Family with car in natureAn actor asked me, “Do you have children?” I shook my head, wide-eyed. “No. I’m only twenty-seven!” I responded, as if he asked if I were a home owner. After saying it, I realized, I am nearly thirty. Plenty of my peers have children, so I could, too, except I work in the arts. It’s just not that simple in this line of work. Whether you’re doing a community production of Into the Woods or a regional production of King Lear, the thought has probably crossed your mind: How can you have a family when you work in theatre arts?

What I love about this industry is its ability to allow you to grow up at your own pace. We literally play pretend for a living. Age becomes less important. Five-year plans, 401k’s, worries about the future wind up on the back burner because you are so busy living the art you’re making, that the reality of the future is less present. I’m not saying this is a good thing—everyone should start saving for retirement. Even if you live in a minuscule two-bedroom apartment with three people and a cat, the future will arrive before you’re ready. But, in theatre, we’re given a little more time to relish the now, enjoy the art, and “adult” at a more leisurely pace. Maybe, this is why we’re not all as focused on starting a family.

In my short career, I’ve seen several variations of the “theatre family.” The most commonplace is one spouse in theatre, the other with a more lucrative career. This provides financial stability, as well as a parent more permanently located to raise children. This, however, requires meeting a spouse outside of the arts, which can be a challenge, when your whole life is your art.

A more common family scenario is two artists, or artist and non-artist who only have pets. The choice to have children or not is made for a myriad of reasons, but the time and financial responsibility isn’t always manageable in theatre. Pet families are awesome—their dogs and cats are their children, and their work is their passion.

Sometimes, there are single parents in theater. They are demigods often holding staff jobs or professorships to provide stability in an otherwise unstable life. Their children are, in part, raised by their theatre community, watching over the child during tech rehearsal or auditions.

The theatre family I’m most familiar with is two artists raising children in theatre. Often they’re both working constantly, and have teaching jobs to keep their family afloat. Again, their community pitches in to babysit. Theatre children are some of the most wonderful and well rounded kids I’ve known. They spend their formative years in rehearsals, surrounded by adults. Usually, they are wicked smart, witty, and thoughtful. They understand Shakespeare years before most of us did. And many of them go into the arts. In these families, the parents are raising the future generation of theatre.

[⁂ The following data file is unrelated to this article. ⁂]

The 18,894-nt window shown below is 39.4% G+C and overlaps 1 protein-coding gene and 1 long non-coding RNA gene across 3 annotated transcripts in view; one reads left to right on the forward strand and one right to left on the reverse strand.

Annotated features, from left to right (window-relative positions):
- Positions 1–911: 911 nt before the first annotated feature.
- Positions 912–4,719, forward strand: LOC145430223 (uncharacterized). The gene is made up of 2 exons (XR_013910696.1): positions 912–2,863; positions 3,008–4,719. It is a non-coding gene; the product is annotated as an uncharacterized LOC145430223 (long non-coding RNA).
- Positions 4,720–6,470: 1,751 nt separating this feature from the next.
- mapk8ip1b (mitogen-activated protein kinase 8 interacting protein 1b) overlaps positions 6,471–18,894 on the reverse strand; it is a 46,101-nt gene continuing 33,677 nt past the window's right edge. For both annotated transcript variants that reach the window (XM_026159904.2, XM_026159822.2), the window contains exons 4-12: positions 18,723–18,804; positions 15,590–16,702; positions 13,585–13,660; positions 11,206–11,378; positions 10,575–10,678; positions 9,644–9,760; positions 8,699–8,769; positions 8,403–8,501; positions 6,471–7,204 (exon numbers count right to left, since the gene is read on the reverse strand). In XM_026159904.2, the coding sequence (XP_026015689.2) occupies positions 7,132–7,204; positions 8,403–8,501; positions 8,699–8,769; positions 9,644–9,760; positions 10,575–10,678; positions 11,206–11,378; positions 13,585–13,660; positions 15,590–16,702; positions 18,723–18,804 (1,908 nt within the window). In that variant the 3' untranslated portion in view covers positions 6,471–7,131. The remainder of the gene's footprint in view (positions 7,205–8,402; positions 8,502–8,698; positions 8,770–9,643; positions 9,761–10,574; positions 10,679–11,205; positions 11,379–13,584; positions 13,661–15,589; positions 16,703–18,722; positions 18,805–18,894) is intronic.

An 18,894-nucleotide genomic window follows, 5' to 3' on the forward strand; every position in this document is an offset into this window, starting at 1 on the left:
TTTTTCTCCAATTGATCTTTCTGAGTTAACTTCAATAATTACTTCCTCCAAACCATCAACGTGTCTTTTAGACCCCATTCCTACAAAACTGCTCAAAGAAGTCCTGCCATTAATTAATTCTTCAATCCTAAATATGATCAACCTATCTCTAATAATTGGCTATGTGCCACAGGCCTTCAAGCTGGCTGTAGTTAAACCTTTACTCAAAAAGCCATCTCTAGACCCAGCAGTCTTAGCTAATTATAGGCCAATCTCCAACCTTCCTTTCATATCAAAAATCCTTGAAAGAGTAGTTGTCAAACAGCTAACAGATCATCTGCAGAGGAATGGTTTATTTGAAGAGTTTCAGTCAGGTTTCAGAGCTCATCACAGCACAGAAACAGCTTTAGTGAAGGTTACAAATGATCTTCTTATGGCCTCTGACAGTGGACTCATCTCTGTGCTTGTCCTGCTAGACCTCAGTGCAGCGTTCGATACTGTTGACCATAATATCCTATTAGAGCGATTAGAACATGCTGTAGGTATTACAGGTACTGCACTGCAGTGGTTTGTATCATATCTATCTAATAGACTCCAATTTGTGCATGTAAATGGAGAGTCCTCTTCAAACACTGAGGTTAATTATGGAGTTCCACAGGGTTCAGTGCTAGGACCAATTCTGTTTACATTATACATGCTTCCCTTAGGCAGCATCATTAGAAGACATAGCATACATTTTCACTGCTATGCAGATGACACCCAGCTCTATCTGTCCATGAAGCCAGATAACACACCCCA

happy young family have fun on beach

For many of us, a theatre family is the dream. I was raised by a pair of ceramists; I’m no stranger to the struggles of raising children in the arts. My friends got actual Barbie Dreamhouses; I had to build my own. Now, as a professional who builds all sorts of odd things, I’m grateful my parents are artists. I didn’t appreciate it when I was twelve, but I sure do now. They are why I’ve always assumed I’d find a spouse in theatre. Some artists are attracted to other artists. Or, some artists only meet other artists. But, as I’ve reached the point in which my peers have families, the importance of stability has started to outweigh a partner’s mutual love of theatre.

After he asked if I had children, the actor said, “Are you telling me if you did, you wouldn’t work here?” I had to think long and hard about my answer. There are so many factors to consider. Some theatre families have the benefit of old money or living in a family home. Others live in affordable parts of the country. Many of them are incredibly good with their finances. Most of them will never retire. They probably won’t be able to send their children to private school on their own. Not even all of them will be home owners, or take family vacations. This is a reality I know all too well. But, like so many challenges we are faced with as artists on a daily basis, the answer to “How can you have a family in theatre?” is pretty simple—you figure it out.


  1. At 64, I am waiting to take my full Social Security at 66, along with AEA and AFTRA pensions. So I’m living on SAG pension, some savings, and whatever else I make.My husband is a freelance photographer. For over a decade, h e has been dealing with cancer issues.
    I had my son at 27. When I was pregnant, I realized I either had to make a living doing my art or leave it. Already fortified with union memberships, I remained a performing artist, branching out my skills, adding directing, producing, and now, teaching to the mix. Without unions, I would not have this theatre career, developing new plays.
    We own a house, and have a performing arts subsided apt. in Manhattan. It can be done. As for our son, he went with whatever was happening in our lives. In lean times, we were frugal. Though we have property, we don’t have much stuff. He is now a producer in LA.
    For me, the support came from Unions, adding skills, following opportunities, and having a life outside work. Sometimes, my choices were more about caregiving than career. I chose to work in NYC or LA, rather than audition and travel for regional theatre. I know I have been lucky. But it can be done. I wish you well with your choices.

    1. Marnie–thank you for sharing. Your story, like so many is an inspiration, and exactly the reason why I love being a part of the theater community.
      Thank you,

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